The University of Rochester has come to the conclusion that violence doesn’t necessarily make a game more fun. This means that all that time in Soldier of Fortune shooting off people’s fingers, or spent in Mortal Kombat cutting off heads was wasted, and nothing to do with how much I enjoyed the games. Of course, they have made sure to keep themselves extremely vague about the whole thing, using phrases like “Cranking up the violence knob doesn’t automatically make a game automatically more fun.” It is, however, automatically more realistic if it’s a game about, y’know, shooting people.
The research was carried out by having a set of people play Half Life 2 in two ways; the first was with a shotgun, shooting people. The second was when given the psychic power to make people float up and disintegrate. Apparently neither version was favoured more than the other, which confuses me, as I’d have thought being able to disintegrate people with my mind would be a far more interesting prospect than merely blowing their knees off. But then I’m not a teenager in a case study.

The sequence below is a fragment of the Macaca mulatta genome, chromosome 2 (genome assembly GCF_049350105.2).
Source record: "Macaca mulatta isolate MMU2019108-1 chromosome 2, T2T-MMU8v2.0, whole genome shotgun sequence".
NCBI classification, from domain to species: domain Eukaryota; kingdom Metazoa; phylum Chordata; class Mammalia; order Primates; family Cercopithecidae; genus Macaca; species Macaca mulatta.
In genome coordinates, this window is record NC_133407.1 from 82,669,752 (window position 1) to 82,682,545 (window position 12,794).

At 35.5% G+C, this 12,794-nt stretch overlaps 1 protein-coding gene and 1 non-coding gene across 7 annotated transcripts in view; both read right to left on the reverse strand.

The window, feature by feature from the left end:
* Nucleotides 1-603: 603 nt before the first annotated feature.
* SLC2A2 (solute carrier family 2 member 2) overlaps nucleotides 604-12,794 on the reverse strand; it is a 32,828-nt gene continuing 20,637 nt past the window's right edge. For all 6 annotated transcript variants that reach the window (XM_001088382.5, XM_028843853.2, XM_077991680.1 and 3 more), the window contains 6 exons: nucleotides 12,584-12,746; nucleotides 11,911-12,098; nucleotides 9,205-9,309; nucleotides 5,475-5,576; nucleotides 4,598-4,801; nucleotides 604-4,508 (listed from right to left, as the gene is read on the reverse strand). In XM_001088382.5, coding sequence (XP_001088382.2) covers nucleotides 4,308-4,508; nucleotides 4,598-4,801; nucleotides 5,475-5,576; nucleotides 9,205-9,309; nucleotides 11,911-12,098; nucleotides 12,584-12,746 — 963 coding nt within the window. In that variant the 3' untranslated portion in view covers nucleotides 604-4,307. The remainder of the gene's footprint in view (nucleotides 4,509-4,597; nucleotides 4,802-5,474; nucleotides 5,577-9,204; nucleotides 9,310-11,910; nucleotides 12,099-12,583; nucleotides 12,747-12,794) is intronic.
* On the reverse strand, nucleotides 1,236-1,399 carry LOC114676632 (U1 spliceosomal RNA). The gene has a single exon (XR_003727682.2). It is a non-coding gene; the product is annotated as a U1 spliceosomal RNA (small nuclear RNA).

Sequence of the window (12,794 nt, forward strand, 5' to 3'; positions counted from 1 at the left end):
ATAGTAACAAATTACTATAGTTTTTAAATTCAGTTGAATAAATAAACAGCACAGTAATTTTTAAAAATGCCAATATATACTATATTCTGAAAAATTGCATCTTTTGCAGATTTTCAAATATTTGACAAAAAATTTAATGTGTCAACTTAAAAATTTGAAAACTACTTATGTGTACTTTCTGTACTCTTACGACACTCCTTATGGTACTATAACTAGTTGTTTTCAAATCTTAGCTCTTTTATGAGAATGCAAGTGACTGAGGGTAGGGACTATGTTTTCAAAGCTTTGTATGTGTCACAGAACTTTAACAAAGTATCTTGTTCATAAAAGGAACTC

I’m perhaps being a little too harsh, but the findings of the study merely say that violence isn’t really an indicator to how enjoyable a game is. So increasing the violence doesn’t mean an increase in enjoyment. It’s true; there are many games out there that prove that violence doesn’t make a game brilliant, and non-violence works in exactly the same way. Really, both are somewhat irrelevant. If a game should have violence, then have it. If it’s something like Psychonauts, where it’s not really necessary, then there’s no point to force it in. In the end, mechanics and innovation are what make games fun to play, not how many limbs or digits you can sever with the surgeon’s shotgun.